When I first started blogging, I was never behind on reviewing what I had just read. If a book took longer than expected to finish, I remember worrying that in the meantime I had nothing to write because I’d already reviewed the previous book. Well, those days are over. I usually have a backlog now, which is actually not an unpleasant thing.
So this is kind of a clean-up post. I thought about leaving some of the books completely unremarked upon. I don’t want to feel compelled that I should write about every book that I read. But writing about them all does give me some satisfaction, so here we go.
The Heart of Christianity by Marcus J. Borg
I actually read this book back in June and had to turn it into the library right before I left for my San Francisco vacation. My reason for not reviewing this book up is not because I have little to say on it. Indeed, this book may possibly be one of the most personally impacting books for me this year. Borg offers a refreshing take on the Christian faith and the Bible. I love his muses: the quotes Borg uses from writers throughout the ages are very choice and memorable, such as “hatching of the heart.”
Another excerpt: “Charity never offends; a passion for justice often does. To paraphrase Roman Catholic bishop Dom Helder Camara from Brazil: ‘When I gave to the poor, they called me a saint; when I asked why there were so many poor, they called me a communist.'”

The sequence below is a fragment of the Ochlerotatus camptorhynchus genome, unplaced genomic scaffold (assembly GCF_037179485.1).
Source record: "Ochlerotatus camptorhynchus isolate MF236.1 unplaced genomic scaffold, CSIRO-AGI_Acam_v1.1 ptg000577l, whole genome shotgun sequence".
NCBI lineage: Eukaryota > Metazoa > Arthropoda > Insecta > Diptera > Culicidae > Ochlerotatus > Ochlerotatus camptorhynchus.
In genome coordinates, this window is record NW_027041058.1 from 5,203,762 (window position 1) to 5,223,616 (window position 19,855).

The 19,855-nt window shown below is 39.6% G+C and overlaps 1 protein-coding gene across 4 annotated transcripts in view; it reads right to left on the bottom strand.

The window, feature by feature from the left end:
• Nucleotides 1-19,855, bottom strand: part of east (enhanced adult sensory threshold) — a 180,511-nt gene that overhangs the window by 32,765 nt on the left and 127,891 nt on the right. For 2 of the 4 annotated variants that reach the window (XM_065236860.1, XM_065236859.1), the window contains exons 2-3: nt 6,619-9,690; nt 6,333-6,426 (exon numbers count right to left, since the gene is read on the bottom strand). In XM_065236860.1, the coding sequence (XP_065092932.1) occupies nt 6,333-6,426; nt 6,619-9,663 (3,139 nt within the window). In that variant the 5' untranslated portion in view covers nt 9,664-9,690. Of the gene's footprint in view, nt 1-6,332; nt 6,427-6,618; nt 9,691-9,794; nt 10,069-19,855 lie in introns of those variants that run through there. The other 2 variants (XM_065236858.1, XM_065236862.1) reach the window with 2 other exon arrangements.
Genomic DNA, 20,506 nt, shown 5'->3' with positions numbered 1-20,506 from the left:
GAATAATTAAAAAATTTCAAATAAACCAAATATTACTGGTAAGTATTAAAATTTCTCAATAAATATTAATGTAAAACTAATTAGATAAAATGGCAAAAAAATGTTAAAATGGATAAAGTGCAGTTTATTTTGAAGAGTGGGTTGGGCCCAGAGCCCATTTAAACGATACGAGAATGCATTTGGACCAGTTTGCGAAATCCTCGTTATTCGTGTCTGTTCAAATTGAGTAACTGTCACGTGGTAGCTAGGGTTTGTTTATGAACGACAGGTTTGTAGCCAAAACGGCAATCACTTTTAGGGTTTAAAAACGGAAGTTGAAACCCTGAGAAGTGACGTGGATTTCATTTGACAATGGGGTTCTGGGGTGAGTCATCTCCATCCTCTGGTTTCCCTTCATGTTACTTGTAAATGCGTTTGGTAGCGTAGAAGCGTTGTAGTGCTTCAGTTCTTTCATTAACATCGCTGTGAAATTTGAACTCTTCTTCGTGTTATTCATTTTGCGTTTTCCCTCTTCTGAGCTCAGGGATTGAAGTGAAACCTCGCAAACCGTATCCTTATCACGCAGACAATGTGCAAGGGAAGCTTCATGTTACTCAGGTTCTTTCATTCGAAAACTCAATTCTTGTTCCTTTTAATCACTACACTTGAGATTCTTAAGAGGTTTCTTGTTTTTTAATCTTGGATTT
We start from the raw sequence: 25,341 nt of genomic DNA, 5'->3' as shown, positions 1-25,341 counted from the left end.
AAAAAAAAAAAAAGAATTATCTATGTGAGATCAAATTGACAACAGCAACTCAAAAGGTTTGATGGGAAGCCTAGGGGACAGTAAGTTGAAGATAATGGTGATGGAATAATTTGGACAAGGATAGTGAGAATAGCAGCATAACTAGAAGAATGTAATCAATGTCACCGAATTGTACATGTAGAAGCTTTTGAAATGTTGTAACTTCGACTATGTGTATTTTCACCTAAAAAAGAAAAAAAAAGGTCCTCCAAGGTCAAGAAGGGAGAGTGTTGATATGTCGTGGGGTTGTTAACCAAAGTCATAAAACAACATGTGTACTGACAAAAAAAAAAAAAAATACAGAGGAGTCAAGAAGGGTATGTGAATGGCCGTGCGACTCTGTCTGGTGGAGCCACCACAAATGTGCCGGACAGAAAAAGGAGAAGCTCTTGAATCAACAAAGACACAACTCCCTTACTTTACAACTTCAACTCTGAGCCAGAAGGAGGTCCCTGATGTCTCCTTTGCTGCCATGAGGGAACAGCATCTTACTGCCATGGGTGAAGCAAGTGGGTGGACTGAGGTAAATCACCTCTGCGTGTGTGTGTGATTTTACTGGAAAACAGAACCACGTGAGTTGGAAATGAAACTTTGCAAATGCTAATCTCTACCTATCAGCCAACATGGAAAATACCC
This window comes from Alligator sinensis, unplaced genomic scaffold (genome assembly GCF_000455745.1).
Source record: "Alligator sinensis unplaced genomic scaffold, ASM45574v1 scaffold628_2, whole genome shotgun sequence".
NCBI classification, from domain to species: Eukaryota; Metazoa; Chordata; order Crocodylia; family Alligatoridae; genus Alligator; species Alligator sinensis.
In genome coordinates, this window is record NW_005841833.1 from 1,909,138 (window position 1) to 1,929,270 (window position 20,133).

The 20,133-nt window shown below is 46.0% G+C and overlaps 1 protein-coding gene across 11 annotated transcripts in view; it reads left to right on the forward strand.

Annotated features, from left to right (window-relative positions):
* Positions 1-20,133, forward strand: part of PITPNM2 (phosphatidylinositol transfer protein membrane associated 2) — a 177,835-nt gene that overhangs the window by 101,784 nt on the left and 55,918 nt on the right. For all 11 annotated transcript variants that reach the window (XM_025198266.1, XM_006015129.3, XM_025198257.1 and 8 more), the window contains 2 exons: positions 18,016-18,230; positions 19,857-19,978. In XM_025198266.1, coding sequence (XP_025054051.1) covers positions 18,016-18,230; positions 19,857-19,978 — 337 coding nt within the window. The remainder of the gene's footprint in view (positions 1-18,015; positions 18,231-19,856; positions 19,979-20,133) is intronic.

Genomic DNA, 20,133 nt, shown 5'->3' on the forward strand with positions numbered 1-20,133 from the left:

I’m still quietly and internally filtering through the book’s presented ideas and perspectives at this point. I would like to read it again.
Diplomatic Incidents by Cherry Denman
One of my co-workers picked up this 224 page book in an airport while on the way back from a trip to Iceland. Denman is British and her husband was a diplomat for about 25 years in various posts. The book is a collection of anecdotes both from her own experiences and also from stories told to them by others in the diplomatic community. These are tales of cultural faux pas, suspected surveillance, and travel. I’m betting that Denman is a hoot at parties, the guest who tells all the best stories. The book is very light and breezy. I recommend consuming it as a literary sorbet between meatier reads.